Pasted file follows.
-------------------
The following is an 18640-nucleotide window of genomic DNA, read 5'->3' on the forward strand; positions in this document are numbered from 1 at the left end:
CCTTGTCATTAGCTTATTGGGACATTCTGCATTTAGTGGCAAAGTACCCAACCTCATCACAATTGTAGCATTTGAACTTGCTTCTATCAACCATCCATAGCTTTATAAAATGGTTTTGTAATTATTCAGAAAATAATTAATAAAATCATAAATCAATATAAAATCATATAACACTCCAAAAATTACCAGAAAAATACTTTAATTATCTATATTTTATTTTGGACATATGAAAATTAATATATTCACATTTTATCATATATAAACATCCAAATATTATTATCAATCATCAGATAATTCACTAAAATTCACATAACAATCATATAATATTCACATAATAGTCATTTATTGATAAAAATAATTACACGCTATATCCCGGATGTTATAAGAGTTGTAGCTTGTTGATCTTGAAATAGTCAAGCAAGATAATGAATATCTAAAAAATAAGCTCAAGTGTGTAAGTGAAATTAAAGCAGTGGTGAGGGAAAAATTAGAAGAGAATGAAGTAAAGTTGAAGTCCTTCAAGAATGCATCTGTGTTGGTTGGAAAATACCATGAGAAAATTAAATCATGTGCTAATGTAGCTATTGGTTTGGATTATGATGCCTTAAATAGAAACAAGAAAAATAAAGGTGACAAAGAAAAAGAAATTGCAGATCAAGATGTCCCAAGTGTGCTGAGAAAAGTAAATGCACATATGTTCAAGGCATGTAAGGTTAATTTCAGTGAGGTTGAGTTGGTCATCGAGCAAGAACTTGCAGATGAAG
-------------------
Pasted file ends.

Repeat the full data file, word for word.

The following is an 18640-nucleotide window of genomic DNA, read 5'->3' on the forward strand; positions in this document are numbered from 1 at the left end:
CCTTGTCATTAGCTTATTGGGACATTCTGCATTTAGTGGCAAAGTACCCAACCTCATCACAATTGTAGCATTTGAACTTGCTTCTATCAACCATCCATAGCTTTATAAAATGGTTTTGTAATTATTCAGAAAATAATTAATAAAATCATAAATCAATATAAAATCATATAACACTCCAAAAATTACCAGAAAAATACTTTAATTATCTATATTTTATTTTGGACATATGAAAATTAATATATTCACATTTTATCATATATAAACATCCAAATATTATTATCAATCATCAGATAATTCACTAAAATTCACATAACAATCATATAATATTCACATAATAGTCATTTATTGATAAAAATAATTACACGCTATATCCCGGATGTTATAAGAGTTGTAGCTTGTTGATCTTGAAATAGTCAAGCAAGATAATGAATATCTAAAAAATAAGCTCAAGTGTGTAAGTGAAATTAAAGCAGTGGTGAGGGAAAAATTAGAAGAGAATGAAGTAAAGTTGAAGTCCTTCAAGAATGCATCTGTGTTGGTTGGAAAATACCATGAGAAAATTAAATCATGTGCTAATGTAGCTATTGGTTTGGATTATGATGCCTTAAATAGAAACAAGAAAAATAAAGGTGACAAAGAAAAAGAAATTGCAGATCAAGATGTCCCAAGTGTGCTGAGAAAAGTAAATGCACATATGTTCAAGGCATGTAAGGTTAATTTCAGTGAGGTTGAGTTGGTCATCGAGCAAGAACTTGCAGATGAAG